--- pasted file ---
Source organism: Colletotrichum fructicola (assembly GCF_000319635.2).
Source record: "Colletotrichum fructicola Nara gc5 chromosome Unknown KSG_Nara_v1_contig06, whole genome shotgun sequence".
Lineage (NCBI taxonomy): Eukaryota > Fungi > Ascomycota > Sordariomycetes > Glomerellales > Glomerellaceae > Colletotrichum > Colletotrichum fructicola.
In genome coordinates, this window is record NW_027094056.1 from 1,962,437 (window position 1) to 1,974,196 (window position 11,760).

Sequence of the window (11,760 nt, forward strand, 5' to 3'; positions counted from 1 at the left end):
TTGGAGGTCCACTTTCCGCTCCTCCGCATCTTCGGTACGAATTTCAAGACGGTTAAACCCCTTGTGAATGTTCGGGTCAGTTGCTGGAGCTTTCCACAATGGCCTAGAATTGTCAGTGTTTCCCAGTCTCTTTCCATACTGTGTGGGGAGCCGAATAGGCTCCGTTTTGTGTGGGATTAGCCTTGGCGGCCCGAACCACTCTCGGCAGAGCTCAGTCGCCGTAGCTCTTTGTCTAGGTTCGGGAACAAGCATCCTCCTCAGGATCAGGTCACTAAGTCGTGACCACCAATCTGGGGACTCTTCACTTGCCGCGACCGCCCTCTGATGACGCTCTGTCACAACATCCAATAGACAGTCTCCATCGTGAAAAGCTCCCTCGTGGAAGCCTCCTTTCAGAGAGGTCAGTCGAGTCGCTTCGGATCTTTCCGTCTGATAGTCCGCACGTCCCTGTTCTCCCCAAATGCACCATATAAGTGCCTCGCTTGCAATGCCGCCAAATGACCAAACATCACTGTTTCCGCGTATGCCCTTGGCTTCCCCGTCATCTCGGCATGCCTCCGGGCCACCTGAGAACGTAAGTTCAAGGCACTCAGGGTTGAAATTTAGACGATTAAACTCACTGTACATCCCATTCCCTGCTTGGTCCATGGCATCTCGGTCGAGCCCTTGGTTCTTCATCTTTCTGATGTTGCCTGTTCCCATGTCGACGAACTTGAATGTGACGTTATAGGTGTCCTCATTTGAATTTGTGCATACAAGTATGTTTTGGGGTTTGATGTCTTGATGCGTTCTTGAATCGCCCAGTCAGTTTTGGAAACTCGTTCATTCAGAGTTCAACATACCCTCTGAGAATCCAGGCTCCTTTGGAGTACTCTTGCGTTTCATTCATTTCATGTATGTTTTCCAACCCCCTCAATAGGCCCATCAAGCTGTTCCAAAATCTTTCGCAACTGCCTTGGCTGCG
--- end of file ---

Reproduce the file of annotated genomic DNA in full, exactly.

Source organism: Colletotrichum fructicola (assembly GCF_000319635.2).
Source record: "Colletotrichum fructicola Nara gc5 chromosome Unknown KSG_Nara_v1_contig06, whole genome shotgun sequence".
Lineage (NCBI taxonomy): Eukaryota > Fungi > Ascomycota > Sordariomycetes > Glomerellales > Glomerellaceae > Colletotrichum > Colletotrichum fructicola.
In genome coordinates, this window is record NW_027094056.1 from 1,962,437 (window position 1) to 1,974,196 (window position 11,760).

Sequence of the window (11,760 nt, forward strand, 5' to 3'; positions counted from 1 at the left end):
TTGGAGGTCCACTTTCCGCTCCTCCGCATCTTCGGTACGAATTTCAAGACGGTTAAACCCCTTGTGAATGTTCGGGTCAGTTGCTGGAGCTTTCCACAATGGCCTAGAATTGTCAGTGTTTCCCAGTCTCTTTCCATACTGTGTGGGGAGCCGAATAGGCTCCGTTTTGTGTGGGATTAGCCTTGGCGGCCCGAACCACTCTCGGCAGAGCTCAGTCGCCGTAGCTCTTTGTCTAGGTTCGGGAACAAGCATCCTCCTCAGGATCAGGTCACTAAGTCGTGACCACCAATCTGGGGACTCTTCACTTGCCGCGACCGCCCTCTGATGACGCTCTGTCACAACATCCAATAGACAGTCTCCATCGTGAAAAGCTCCCTCGTGGAAGCCTCCTTTCAGAGAGGTCAGTCGAGTCGCTTCGGATCTTTCCGTCTGATAGTCCGCACGTCCCTGTTCTCCCCAAATGCACCATATAAGTGCCTCGCTTGCAATGCCGCCAAATGACCAAACATCACTGTTTCCGCGTATGCCCTTGGCTTCCCCGTCATCTCGGCATGCCTCCGGGCCACCTGAGAACGTAAGTTCAAGGCACTCAGGGTTGAAATTTAGACGATTAAACTCACTGTACATCCCATTCCCTGCTTGGTCCATGGCATCTCGGTCGAGCCCTTGGTTCTTCATCTTTCTGATGTTGCCTGTTCCCATGTCGACGAACTTGAATGTGACGTTATAGGTGTCCTCATTTGAATTTGTGCATACAAGTATGTTTTGGGGTTTGATGTCTTGATGCGTTCTTGAATCGCCCAGTCAGTTTTGGAAACTCGTTCATTCAGAGTTCAACATACCCTCTGAGAATCCAGGCTCCTTTGGAGTACTCTTGCGTTTCATTCATTTCATGTATGTTTTCCAACCCCCTCAATAGGCCCATCAAGCTGTTCCAAAATCTTTCGCAACTGCCTTGGCTGCG